|Oriental hornet, Vespa orientalis|
Hornets (insects in the genera Vespa and Provespa) are the largest of the eusocial wasps, and are similar in appearance to their close relatives yellow jackets. Some species can reach up to 5.5 cm (2.2 in) in length. They are distinguished from other vespine wasps by the relatively large top margin of the head and by the rounded segment of the abdomen just behind the waist. Worldwide, there are 22 recognized species of Vespa, and three species of Provespa, which are unique amongst hornets in being nocturnal. Most species only occur in the tropics of Asia, though the European hornet (Vespa crabro), is widely distributed throughout Europe, Russia, North America and Northeast Asia. Wasps native to North America in the genus Dolichovespula are commonly referred to as hornets (e.g. baldfaced hornets), but are actually yellowjackets.
Like other social wasps, hornets build communal nests by chewing wood to make a papery pulp. Each nest has one queen, who lays eggs and is attended by workers who, while genetically female, cannot lay fertile eggs. Most species make exposed nests in trees and shrubs, but some (like Vespa orientalis) build their nests underground or in other cavities. In the tropics, these nests may last year-round, but in temperate areas, the nest dies over the winter, with lone queens hibernating in leaf litter or other insulative material until the spring.
Hornets are often considered pests, as they aggressively guard their nesting sites when threatened. This is particularly true for hornets nesting close to human habitation, as their stings are more dangerous than those of bees.
In Vespa crabro, the nest is founded in spring by a fertilized female known as the queen. She generally selects sheltered places like dark hollow tree trunks. She first builds a series of cells (up to 50) out of chewed tree bark. The cells are arranged in horizontal layers named combs, each cell being vertical and closed at the top. An egg is then laid in each cell. After 5–8 days, the egg hatches, and in the next two weeks, the larva undergoes its five stages. During this time, the queen feeds it a protein-rich diet of insects. Then, the larva spins a silk cap over the cell's opening and, during the next two weeks, transforms into an adult, a process called metamorphosis. The adult then eats its way through the silk cap. This first generation of workers, invariably females, will now gradually undertake all the tasks formerly carried out by the queen (foraging, nest building, taking care of the brood, etc.) with one exception: egg-laying, which remains exclusive to the queen.
As the colony size grows, new combs are added, and an envelope is built around the cell layers until the nest is entirely covered with the exception of an entry hole. To be able to build cells in total darkness, it is assumed they use gravity to aid them. At the peak of its population, the colony can reach a size of 700 workers, which occurs in late summer.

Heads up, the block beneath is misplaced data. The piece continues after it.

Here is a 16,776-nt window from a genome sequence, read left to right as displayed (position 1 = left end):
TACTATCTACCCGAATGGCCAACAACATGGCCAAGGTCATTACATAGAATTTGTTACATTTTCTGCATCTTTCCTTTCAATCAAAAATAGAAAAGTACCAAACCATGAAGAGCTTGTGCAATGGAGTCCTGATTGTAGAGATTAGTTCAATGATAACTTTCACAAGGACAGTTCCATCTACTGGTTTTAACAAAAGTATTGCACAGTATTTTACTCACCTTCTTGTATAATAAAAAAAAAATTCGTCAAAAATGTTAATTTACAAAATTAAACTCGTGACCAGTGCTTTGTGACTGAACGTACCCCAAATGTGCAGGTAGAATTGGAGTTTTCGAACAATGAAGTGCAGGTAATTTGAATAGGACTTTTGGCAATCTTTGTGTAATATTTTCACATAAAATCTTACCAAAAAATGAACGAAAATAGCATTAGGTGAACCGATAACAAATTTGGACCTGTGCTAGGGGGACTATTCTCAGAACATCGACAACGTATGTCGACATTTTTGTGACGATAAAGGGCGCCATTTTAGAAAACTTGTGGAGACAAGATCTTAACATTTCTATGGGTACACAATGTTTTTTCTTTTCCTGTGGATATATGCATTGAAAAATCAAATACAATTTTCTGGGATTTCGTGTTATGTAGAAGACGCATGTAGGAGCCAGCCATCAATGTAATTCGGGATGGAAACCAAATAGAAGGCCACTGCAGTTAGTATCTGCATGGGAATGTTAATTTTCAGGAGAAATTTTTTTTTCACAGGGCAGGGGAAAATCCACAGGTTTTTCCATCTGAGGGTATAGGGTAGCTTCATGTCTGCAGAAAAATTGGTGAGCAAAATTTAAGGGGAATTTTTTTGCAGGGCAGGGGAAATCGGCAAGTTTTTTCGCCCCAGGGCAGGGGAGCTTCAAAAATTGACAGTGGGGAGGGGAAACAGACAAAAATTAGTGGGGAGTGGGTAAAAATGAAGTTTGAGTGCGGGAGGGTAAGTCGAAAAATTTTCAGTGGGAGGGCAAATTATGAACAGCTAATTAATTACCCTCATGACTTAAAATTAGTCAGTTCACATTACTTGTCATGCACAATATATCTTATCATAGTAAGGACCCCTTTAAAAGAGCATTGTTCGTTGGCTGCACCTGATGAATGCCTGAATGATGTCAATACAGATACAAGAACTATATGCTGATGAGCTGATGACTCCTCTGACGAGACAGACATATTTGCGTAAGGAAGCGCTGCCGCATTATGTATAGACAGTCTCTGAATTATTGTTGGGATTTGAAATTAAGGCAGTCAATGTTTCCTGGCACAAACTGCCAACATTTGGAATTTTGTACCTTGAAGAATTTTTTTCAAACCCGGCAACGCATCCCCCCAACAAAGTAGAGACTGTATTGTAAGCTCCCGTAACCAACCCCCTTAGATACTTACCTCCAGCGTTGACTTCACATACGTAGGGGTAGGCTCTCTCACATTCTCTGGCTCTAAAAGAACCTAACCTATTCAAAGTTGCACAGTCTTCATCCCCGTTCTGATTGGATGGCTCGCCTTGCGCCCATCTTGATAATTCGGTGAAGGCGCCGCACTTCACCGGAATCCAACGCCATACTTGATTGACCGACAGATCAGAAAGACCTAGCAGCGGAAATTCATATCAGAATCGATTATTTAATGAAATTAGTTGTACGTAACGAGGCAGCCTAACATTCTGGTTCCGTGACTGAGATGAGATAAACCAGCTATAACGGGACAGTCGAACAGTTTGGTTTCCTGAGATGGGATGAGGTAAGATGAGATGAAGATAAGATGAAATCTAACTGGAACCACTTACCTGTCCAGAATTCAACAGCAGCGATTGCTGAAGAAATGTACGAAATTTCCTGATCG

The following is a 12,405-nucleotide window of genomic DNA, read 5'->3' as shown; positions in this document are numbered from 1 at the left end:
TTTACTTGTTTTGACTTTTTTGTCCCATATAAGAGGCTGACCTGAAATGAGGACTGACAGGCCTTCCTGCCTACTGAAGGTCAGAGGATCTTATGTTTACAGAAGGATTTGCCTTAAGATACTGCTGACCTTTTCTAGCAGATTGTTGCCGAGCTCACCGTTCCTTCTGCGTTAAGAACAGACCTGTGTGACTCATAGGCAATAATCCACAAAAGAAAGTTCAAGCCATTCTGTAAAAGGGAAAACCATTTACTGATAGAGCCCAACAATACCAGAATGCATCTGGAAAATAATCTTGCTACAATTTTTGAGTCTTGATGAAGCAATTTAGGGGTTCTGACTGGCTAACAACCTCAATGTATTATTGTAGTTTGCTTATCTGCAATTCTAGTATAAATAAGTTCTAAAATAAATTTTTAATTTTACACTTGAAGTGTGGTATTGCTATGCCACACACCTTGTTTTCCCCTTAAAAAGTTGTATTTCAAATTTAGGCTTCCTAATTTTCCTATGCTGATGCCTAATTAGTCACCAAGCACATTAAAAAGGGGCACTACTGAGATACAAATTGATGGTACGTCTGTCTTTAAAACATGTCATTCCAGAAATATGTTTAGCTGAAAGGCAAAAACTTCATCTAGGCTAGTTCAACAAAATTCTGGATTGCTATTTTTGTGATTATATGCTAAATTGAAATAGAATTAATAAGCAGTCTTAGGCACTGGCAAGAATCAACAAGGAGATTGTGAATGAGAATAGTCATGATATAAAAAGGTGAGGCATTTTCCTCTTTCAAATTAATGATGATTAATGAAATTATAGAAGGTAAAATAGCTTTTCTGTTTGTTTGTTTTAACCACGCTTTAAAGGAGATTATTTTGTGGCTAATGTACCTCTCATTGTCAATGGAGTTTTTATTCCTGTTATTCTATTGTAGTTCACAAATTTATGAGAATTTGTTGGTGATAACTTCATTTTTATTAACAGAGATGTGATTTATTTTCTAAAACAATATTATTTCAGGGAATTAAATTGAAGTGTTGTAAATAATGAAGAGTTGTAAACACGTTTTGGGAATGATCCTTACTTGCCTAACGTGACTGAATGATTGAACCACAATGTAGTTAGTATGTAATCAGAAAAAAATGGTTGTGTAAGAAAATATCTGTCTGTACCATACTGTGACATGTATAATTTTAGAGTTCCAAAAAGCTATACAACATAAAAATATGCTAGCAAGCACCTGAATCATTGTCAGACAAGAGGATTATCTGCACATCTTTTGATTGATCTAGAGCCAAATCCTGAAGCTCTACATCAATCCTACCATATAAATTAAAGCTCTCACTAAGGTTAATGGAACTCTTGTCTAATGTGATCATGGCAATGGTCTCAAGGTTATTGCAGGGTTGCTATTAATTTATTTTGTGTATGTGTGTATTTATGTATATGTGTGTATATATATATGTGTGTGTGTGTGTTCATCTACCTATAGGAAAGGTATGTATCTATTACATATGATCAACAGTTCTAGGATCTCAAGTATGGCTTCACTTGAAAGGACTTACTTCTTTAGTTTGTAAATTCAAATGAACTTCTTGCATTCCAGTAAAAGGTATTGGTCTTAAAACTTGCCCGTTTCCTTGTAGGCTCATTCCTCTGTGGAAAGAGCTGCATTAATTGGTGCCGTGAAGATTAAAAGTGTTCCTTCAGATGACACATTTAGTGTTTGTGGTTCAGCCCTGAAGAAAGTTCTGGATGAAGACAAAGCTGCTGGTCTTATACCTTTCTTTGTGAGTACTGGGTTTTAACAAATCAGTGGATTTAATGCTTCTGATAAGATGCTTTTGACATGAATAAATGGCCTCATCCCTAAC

At this time, the queen starts producing the first reproductive individuals. Fertilized eggs develop into females (called "gynes" by entomologists), and unfertilized ones develop into males (sometimes called "drones"). Adult males do not participate in nest maintenance, foraging, or caretaking of the larvae. In early to mid autumn, they leave the nest and mate during "nuptial flights". Males die shortly after mating. The workers and queens survive at most until mid to late autumn; only the fertilized queens survive over winter.
Other temperate species (e.g. the yellow hornet, V. simillima, or the Oriental hornet, V. orientalis) have similar cycles. In the case of tropical species (e.g., V. tropica), life histories may well differ, and in species with both tropical and temperate distributions (such as the Asian giant hornet, Vespa mandarinia), it is conceivable that the cycle depends on latitude.
Hornets are found mainly in the Northern Hemisphere. The common European hornet (Vespa crabro) is the best-known species, widely distributed in Europe (but is never found north of the 63rd parallel), in North China and also the only species introduced to North America, Ukraine and European Russia (except in extreme northern areas). In the east, the species' distribution area stretches over the Ural Mountains to Western Siberia (found in the vicinity of Khanty-Mansiysk). The common European hornet was accidentally introduced to North America about the middle of the 19th century, and has lived there since at about the same latitudes as in Europe. However, it has never been found in western North America. In Asia, the common European hornet is found in southern Siberia, as well as in eastern China.